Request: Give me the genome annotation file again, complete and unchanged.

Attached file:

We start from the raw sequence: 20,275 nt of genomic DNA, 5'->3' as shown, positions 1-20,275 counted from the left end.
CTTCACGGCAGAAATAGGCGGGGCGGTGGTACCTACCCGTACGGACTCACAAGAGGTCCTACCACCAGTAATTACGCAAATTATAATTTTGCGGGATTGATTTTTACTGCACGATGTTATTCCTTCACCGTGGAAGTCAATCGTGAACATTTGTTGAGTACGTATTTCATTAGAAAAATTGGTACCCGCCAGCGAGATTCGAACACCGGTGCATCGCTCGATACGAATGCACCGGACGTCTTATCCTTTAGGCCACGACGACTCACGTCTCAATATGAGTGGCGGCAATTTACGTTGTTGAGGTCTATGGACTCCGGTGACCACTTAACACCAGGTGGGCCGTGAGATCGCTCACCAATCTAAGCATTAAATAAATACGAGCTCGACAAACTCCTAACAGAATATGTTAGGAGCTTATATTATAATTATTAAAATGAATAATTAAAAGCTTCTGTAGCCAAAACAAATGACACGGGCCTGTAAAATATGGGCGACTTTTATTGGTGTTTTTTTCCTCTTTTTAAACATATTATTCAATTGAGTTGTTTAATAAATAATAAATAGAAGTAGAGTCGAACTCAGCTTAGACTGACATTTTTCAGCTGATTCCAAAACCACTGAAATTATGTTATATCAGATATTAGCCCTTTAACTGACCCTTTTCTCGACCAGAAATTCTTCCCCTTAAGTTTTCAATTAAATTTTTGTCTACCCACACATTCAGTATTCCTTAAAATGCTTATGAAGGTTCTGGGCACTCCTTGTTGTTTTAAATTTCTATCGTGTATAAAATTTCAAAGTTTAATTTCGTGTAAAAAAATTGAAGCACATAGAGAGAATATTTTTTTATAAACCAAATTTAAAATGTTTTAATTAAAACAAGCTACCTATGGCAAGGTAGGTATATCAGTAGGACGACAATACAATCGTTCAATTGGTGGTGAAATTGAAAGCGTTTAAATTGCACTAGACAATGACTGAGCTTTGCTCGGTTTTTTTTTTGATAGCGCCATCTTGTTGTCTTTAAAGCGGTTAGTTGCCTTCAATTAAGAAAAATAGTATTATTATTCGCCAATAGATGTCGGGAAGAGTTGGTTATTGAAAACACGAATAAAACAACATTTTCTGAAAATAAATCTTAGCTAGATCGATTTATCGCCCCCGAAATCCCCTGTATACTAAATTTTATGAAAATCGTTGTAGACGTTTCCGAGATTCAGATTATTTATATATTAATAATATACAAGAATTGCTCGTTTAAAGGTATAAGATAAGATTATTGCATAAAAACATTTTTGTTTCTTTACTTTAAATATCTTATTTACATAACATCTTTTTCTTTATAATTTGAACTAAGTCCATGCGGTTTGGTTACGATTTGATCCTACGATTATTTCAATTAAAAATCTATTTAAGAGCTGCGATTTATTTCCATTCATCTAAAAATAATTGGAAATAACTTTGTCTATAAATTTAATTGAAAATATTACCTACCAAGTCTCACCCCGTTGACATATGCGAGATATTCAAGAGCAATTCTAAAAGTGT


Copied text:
We start from the raw sequence: 20,275 nt of genomic DNA, 5'->3' as shown, positions 1-20,275 counted from the left end.
CTTCACGGCAGAAATAGGCGGGGCGGTGGTACCTACCCGTACGGACTCACAAGAGGTCCTACCACCAGTAATTACGCAAATTATAATTTTGCGGGATTGATTTTTACTGCACGATGTTATTCCTTCACCGTGGAAGTCAATCGTGAACATTTGTTGAGTACGTATTTCATTAGAAAAATTGGTACCCGCCAGCGAGATTCGAACACCGGTGCATCGCTCGATACGAATGCACCGGACGTCTTATCCTTTAGGCCACGACGACTCACGTCTCAATATGAGTGGCGGCAATTTACGTTGTTGAGGTCTATGGACTCCGGTGACCACTTAACACCAGGTGGGCCGTGAGATCGCTCACCAATCTAAGCATTAAATAAATACGAGCTCGACAAACTCCTAACAGAATATGTTAGGAGCTTATATTATAATTATTAAAATGAATAATTAAAAGCTTCTGTAGCCAAAACAAATGACACGGGCCTGTAAAATATGGGCGACTTTTATTGGTGTTTTTTTCCTCTTTTTAAACATATTATTCAATTGAGTTGTTTAATAAATAATAAATAGAAGTAGAGTCGAACTCAGCTTAGACTGACATTTTTCAGCTGATTCCAAAACCACTGAAATTATGTTATATCAGATATTAGCCCTTTAACTGACCCTTTTCTCGACCAGAAATTCTTCCCCTTAAGTTTTCAATTAAATTTTTGTCTACCCACACATTCAGTATTCCTTAAAATGCTTATGAAGGTTCTGGGCACTCCTTGTTGTTTTAAATTTCTATCGTGTATAAAATTTCAAAGTTTAATTTCGTGTAAAAAAATTGAAGCACATAGAGAGAATATTTTTTTATAAACCAAATTTAAAATGTTTTAATTAAAACAAGCTACCTATGGCAAGGTAGGTATATCAGTAGGACGACAATACAATCGTTCAATTGGTGGTGAAATTGAAAGCGTTTAAATTGCACTAGACAATGACTGAGCTTTGCTCGGTTTTTTTTTTGATAGCGCCATCTTGTTGTCTTTAAAGCGGTTAGTTGCCTTCAATTAAGAAAAATAGTATTATTATTCGCCAATAGATGTCGGGAAGAGTTGGTTATTGAAAACACGAATAAAACAACATTTTCTGAAAATAAATCTTAGCTAGATCGATTTATCGCCCCCGAAATCCCCTGTATACTAAATTTTATGAAAATCGTTGTAGACGTTTCCGAGATTCAGATTATTTATATATTAATAATATACAAGAATTGCTCGTTTAAAGGTATAAGATAAGATTATTGCATAAAAACATTTTTGTTTCTTTACTTTAAATATCTTATTTACATAACATCTTTTTCTTTATAATTTGAACTAAGTCCATGCGGTTTGGTTACGATTTGATCCTACGATTATTTCAATTAAAAATCTATTTAAGAGCTGCGATTTATTTCCATTCATCTAAAAATAATTGGAAATAACTTTGTCTATAAATTTAATTGAAAATATTACCTACCAAGTCTCACCCCGTTGACATATGCGAGATATTCAAGAGCAATTCTAAAAGTGT